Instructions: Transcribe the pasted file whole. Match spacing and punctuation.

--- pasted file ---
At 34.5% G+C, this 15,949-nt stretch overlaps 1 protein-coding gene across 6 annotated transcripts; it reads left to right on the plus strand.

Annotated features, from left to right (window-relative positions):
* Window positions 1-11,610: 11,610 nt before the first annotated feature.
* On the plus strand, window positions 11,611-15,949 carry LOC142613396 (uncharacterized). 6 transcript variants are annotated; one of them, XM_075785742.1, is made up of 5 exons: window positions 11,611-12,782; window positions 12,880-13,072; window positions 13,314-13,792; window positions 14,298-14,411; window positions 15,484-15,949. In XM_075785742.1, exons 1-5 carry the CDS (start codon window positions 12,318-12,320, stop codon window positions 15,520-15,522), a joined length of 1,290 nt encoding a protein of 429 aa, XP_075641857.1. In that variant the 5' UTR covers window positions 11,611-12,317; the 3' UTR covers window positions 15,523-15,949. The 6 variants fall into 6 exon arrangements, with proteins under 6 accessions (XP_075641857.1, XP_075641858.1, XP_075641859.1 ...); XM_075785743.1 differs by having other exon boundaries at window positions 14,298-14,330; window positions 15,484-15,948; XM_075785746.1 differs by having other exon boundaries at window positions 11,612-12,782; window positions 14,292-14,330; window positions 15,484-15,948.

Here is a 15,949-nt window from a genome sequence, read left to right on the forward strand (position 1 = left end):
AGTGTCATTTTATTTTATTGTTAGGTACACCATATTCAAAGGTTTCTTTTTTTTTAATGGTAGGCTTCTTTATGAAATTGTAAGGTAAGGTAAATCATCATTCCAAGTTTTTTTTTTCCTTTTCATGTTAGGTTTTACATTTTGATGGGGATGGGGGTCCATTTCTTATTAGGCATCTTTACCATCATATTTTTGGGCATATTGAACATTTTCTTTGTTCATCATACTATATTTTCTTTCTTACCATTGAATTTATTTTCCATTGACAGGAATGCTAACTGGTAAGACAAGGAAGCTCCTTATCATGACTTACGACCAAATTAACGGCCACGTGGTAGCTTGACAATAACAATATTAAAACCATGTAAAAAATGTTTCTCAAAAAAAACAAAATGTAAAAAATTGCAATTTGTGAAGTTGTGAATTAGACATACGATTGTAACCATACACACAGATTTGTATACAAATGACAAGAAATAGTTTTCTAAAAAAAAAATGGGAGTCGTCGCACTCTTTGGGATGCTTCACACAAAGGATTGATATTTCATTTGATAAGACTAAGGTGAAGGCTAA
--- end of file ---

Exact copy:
At 34.5% G+C, this 15,949-nt stretch overlaps 1 protein-coding gene across 6 annotated transcripts; it reads left to right on the plus strand.

Annotated features, from left to right (window-relative positions):
* Window positions 1-11,610: 11,610 nt before the first annotated feature.
* On the plus strand, window positions 11,611-15,949 carry LOC142613396 (uncharacterized). 6 transcript variants are annotated; one of them, XM_075785742.1, is made up of 5 exons: window positions 11,611-12,782; window positions 12,880-13,072; window positions 13,314-13,792; window positions 14,298-14,411; window positions 15,484-15,949. In XM_075785742.1, exons 1-5 carry the CDS (start codon window positions 12,318-12,320, stop codon window positions 15,520-15,522), a joined length of 1,290 nt encoding a protein of 429 aa, XP_075641857.1. In that variant the 5' UTR covers window positions 11,611-12,317; the 3' UTR covers window positions 15,523-15,949. The 6 variants fall into 6 exon arrangements, with proteins under 6 accessions (XP_075641857.1, XP_075641858.1, XP_075641859.1 ...); XM_075785743.1 differs by having other exon boundaries at window positions 14,298-14,330; window positions 15,484-15,948; XM_075785746.1 differs by having other exon boundaries at window positions 11,612-12,782; window positions 14,292-14,330; window positions 15,484-15,948.

Here is a 15,949-nt window from a genome sequence, read left to right on the forward strand (position 1 = left end):
AGTGTCATTTTATTTTATTGTTAGGTACACCATATTCAAAGGTTTCTTTTTTTTTAATGGTAGGCTTCTTTATGAAATTGTAAGGTAAGGTAAATCATCATTCCAAGTTTTTTTTTTCCTTTTCATGTTAGGTTTTACATTTTGATGGGGATGGGGGTCCATTTCTTATTAGGCATCTTTACCATCATATTTTTGGGCATATTGAACATTTTCTTTGTTCATCATACTATATTTTCTTTCTTACCATTGAATTTATTTTCCATTGACAGGAATGCTAACTGGTAAGACAAGGAAGCTCCTTATCATGACTTACGACCAAATTAACGGCCACGTGGTAGCTTGACAATAACAATATTAAAACCATGTAAAAAATGTTTCTCAAAAAAAACAAAATGTAAAAAATTGCAATTTGTGAAGTTGTGAATTAGACATACGATTGTAACCATACACACAGATTTGTATACAAATGACAAGAAATAGTTTTCTAAAAAAAAAATGGGAGTCGTCGCACTCTTTGGGATGCTTCACACAAAGGATTGATATTTCATTTGATAAGACTAAGGTGAAGGCTAA